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[12] moments Chancellorsville was ours, (10 o'clock, A. M.) The enemy retired towards Ely's ford, the road to United States' ford branching one half mile west of Chancellorsville.

In this hotly contested battle the enemy had strong works on each side of the road, those on the commanding ridge being heavily defended by artillery. The night, also, had given him time to mass his troops to meet this attack; but the desperate valor of Jackson's corps overcame every obstacle, and drove the enemy to his new line of defence, which his engineers had constructed in his rear, ready for occupation, at the intersection of the Ely's ford and United States ford roads. Gen. Anderson's division, of the right wing, arrived upon the field comparatively fresh. I set about reforming my command, with a view to a renewal of the attack, when the Commanding-General received intelligence that the enemy had crossed at Fredericksburg, and taken Marye's hill. An aide-de-camp of Gen. Sedgwick, captured by Col. Wickham's regiment on the right near Banks' ford, reported two corps under command of Sedgwick. The Commanding-General decided to hold Hooker, beaten as he was, in his works, with Jackson's corps, and detach enough of other forces to turn on Sedgwick. The success of this strategy enabled him again to concentrate to force Hooker's position; and arrangements were made for attack with this corps on the morning of the 6th (Wednesday); but before it was begun our skirmishers found the enemy's works abandoned, and, pressing forward to the river, captured many prisoners. The enemy had another work, two miles in rear of the other, which was also abandoned. This region of country is known as “The Wilderness.” Rapid pursuit in such a country is an impossibility, where the enemy takes care to leave his trains beyond the Rappahannock, and avails himself, as he does, of the appliances of art, labor and natural obstacles, to delay his pursuers. In this battle, in which the enemy's main force was attacked in chosen positions, he was driven entirely from the field, and finally fled across the river. Our troops behaved with the greatest heroism.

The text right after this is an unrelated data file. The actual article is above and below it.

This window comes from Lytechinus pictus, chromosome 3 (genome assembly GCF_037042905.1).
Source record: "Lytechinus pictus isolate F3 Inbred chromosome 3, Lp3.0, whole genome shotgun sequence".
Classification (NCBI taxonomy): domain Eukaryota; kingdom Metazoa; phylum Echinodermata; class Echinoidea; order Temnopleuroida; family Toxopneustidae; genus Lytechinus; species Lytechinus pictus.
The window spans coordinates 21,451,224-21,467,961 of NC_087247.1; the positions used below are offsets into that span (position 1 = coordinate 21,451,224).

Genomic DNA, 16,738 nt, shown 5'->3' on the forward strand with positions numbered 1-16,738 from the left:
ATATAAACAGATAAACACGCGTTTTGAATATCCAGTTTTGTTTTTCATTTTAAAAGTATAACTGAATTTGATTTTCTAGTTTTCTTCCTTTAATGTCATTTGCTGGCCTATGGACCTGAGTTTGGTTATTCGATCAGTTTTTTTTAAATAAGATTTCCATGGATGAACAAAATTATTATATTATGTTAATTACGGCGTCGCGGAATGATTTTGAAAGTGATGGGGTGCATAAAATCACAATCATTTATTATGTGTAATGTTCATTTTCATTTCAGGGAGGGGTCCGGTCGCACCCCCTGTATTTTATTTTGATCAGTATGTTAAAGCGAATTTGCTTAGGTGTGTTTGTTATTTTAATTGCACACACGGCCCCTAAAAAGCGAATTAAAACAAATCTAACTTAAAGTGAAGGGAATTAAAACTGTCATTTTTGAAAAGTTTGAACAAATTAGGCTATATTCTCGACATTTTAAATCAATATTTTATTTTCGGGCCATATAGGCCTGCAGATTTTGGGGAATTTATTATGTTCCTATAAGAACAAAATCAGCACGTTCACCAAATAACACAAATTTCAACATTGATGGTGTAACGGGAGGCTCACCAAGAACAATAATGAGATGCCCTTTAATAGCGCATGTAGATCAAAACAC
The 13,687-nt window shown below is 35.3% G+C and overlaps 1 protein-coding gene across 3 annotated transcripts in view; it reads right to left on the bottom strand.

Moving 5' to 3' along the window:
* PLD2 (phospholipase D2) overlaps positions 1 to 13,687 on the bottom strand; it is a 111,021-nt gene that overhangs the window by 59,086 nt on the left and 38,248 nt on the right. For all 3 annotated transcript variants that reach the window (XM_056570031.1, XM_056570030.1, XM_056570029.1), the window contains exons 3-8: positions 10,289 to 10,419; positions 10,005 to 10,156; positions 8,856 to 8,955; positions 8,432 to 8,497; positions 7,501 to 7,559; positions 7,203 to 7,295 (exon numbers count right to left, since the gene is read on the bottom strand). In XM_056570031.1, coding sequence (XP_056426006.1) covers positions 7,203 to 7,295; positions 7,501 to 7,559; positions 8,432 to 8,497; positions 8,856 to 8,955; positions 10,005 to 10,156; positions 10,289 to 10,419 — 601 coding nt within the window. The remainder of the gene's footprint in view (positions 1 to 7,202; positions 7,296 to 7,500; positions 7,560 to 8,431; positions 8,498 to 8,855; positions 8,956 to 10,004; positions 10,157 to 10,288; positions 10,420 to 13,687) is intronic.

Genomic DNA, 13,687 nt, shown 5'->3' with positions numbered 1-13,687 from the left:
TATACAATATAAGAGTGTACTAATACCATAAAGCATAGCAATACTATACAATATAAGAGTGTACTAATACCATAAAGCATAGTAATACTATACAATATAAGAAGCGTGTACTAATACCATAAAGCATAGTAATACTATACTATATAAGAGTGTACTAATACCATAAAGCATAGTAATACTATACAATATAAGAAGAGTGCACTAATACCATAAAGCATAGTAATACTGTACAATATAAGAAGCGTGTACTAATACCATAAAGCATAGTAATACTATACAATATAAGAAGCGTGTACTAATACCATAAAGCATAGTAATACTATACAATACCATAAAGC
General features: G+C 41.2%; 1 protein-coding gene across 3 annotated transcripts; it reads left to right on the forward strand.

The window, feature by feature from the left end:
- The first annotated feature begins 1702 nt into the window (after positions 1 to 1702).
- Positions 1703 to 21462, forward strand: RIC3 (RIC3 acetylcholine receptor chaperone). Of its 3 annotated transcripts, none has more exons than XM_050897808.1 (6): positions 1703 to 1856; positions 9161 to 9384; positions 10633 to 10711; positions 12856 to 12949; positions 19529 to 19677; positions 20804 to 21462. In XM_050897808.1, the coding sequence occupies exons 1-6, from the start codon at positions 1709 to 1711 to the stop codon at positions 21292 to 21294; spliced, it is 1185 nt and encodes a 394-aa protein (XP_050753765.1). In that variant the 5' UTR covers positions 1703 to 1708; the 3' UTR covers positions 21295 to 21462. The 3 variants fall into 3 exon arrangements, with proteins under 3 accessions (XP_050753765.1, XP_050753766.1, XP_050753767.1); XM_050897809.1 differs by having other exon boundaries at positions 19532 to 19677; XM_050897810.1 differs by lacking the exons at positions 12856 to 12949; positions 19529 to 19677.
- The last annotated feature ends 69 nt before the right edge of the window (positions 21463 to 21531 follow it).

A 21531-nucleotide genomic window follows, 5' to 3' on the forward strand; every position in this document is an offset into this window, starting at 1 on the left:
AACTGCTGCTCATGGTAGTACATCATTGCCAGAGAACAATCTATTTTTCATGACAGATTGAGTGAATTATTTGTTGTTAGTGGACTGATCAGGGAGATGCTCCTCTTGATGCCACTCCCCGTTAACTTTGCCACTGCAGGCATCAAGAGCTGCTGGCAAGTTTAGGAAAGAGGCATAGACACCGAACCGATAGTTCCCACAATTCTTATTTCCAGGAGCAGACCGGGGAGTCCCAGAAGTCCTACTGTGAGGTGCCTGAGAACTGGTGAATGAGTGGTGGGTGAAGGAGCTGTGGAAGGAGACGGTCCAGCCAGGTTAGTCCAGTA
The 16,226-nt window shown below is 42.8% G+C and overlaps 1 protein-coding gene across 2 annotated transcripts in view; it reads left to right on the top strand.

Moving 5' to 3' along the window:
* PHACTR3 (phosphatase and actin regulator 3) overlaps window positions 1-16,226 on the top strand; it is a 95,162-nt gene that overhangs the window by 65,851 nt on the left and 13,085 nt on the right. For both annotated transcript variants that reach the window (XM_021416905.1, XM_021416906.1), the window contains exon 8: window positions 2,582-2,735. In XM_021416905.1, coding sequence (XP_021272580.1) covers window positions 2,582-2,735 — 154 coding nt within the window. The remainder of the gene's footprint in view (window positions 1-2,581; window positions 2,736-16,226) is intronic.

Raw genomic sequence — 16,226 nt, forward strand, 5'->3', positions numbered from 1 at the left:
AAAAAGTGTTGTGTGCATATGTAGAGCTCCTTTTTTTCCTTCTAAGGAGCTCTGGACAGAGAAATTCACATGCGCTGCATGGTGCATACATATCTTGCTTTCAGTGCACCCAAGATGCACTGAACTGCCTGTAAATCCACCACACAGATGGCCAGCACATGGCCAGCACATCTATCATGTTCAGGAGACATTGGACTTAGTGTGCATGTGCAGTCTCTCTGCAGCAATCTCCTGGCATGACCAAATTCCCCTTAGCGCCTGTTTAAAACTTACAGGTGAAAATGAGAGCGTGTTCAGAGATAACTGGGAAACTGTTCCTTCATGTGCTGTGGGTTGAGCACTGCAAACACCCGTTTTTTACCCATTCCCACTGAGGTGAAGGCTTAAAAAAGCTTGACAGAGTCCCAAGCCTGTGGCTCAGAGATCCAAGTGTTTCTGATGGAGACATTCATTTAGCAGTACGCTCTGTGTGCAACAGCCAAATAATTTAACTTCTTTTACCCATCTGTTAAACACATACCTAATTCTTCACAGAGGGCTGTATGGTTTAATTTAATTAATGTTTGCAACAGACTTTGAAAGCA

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Sedgwick (3)
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